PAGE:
A concrete slab with the engraving “2019” lies against a wall on the inside of a Massaro Construction Group trailer on the State College Area High School North Building grounds.
Eventually, it will be built into the completed high school.
Summer 2019 is when the project is set to be completed, with its first graduating class the following year.
The State High project will last about four years and cost about $140 million
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Superintendent Bob O’Donnell said the four-year, $140 million building project will update an aging facility, achieve handicap accessibility, improve security and change the educational environment.
But the first half of this school year will be the toughest part yet, according to district Director of Physical Plant Ed Poprik.
“I hate to paint doom and gloom, but the reality is these (next) four months are the most difficult for the project team, for the students, for the teachers because what we’ve been doing is tearing down existing parts of the (South) building, building new and sort of working our way to some more demolition,” he said. “We’re comfortable we can deliver the program we need to deliver, but it will be a very tight building on a very tight campus for the amount of work that’s going on.”
Poprik said that by the new year, however, phase one will be completed in time for students to occupy a larger part of the South Building, what will be the campus’ main high school, which includes four education units, called pods.
Phase 2 of State High project to begin in January and last through summer of 2019
Phase two will include the demolition, construction and renovation of the back part of the South Building, and project additions for the North Building, which will house the Delta Program, a pool and two gymnasiums.
The CDT was among a group given a private tour of the South Building construction site earlier this month.
Project manager Tim Jones said each floor has a repeating pattern of an open classroom in the center surrounded by traditional classrooms where students will move into after winter break.
Every regular education classroom will sit in those pods.
“All students will be in the new construction while we’re finishing off and starting phase two,” Poprik said. “All that needs to be done then is the auditorium, a couple gymnasiums (and) some of the extra spaces. The second half will be a stark difference from September to December to January and to the spring.”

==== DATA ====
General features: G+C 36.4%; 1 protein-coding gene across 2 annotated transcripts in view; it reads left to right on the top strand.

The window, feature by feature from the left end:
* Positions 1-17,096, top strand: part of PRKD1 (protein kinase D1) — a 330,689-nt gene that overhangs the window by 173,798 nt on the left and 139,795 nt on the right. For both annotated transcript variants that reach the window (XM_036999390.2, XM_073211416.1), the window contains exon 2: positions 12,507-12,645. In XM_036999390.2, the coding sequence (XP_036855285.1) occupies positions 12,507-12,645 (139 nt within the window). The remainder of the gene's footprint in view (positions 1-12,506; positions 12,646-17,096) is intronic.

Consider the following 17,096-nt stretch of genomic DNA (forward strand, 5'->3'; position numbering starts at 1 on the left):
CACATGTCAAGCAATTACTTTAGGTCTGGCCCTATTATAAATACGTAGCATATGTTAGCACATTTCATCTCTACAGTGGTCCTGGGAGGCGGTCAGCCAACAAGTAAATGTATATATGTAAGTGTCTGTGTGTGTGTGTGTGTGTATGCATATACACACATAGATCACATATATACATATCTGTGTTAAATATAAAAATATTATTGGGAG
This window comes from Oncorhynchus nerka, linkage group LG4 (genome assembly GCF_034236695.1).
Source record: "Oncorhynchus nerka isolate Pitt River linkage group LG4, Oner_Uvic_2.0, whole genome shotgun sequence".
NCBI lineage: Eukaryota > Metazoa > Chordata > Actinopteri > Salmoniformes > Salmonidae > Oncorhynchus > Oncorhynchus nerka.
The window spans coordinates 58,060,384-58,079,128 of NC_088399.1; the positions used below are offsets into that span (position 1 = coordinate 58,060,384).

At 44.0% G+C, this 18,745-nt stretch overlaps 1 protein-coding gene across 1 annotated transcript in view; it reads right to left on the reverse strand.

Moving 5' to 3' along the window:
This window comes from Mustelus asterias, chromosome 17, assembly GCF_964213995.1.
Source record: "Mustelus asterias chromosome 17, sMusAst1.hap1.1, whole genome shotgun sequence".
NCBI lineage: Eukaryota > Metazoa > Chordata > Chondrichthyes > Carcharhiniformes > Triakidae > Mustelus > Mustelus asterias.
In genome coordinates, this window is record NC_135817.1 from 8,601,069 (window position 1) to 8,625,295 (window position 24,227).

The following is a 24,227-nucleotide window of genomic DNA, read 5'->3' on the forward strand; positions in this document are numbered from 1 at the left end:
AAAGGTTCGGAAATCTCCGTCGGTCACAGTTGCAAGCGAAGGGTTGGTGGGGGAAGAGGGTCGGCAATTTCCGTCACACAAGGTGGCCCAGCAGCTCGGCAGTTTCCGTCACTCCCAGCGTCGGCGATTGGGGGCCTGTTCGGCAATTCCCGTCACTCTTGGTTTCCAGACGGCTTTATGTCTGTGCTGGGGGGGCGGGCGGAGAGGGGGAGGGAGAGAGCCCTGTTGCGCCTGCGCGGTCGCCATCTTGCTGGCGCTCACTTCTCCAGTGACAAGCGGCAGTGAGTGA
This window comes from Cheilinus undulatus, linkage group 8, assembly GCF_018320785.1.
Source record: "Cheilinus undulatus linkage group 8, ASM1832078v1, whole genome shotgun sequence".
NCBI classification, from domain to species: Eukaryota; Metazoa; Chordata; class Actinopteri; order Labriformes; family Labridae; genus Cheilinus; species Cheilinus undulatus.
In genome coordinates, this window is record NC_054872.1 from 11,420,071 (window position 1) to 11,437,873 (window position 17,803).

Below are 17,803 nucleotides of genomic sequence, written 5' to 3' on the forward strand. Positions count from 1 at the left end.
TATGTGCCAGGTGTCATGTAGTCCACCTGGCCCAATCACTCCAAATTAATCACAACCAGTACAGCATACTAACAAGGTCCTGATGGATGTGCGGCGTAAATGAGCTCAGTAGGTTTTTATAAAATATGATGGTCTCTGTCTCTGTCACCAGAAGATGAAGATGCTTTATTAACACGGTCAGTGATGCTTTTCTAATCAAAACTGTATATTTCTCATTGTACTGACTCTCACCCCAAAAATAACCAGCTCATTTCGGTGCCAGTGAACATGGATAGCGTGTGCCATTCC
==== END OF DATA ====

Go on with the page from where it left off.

The pods will help bring a different education system to the school by moving away from what some educators called the “factory model.”
We had a high school campus with about 2,000 kids on a daily basis and it was geared in a departmental model where the English department sat in one place and social studies sat in another and the math sat in another, and the kids rotated around to get to those subjects like the kids are on an assembly line
Ed Poprik, director of physical plant
“We had a high school campus with about 2,000 kids on a daily basis and it was geared toward a departmental model, where the English department sat in one place and social studies sat in another and the math sat in another, and the kids rotated around to get to those subjects like the kids were on an assembly line,” Poprik said.
He added that the new educational units were designed based on an academy structure where things are broken down across the four units on the four floors.
“We’ll have a ninth-grade academy where they will have their education experience in a portion of one of the educational units, and it’s an academy in itself,” Poprik said. “But it’s an important part of the project and things are designed around these smaller units instead of big long hallways with classrooms.”
Poprik said there will only be about a two-week window during winter break to move everything into that space before the new year.
“(It) is a lot to do to move basically the whole population into new construction,” Poprik said, “but it’s going to be a good transition and really going to open up space for the teaching and learning we’ve been planning for.”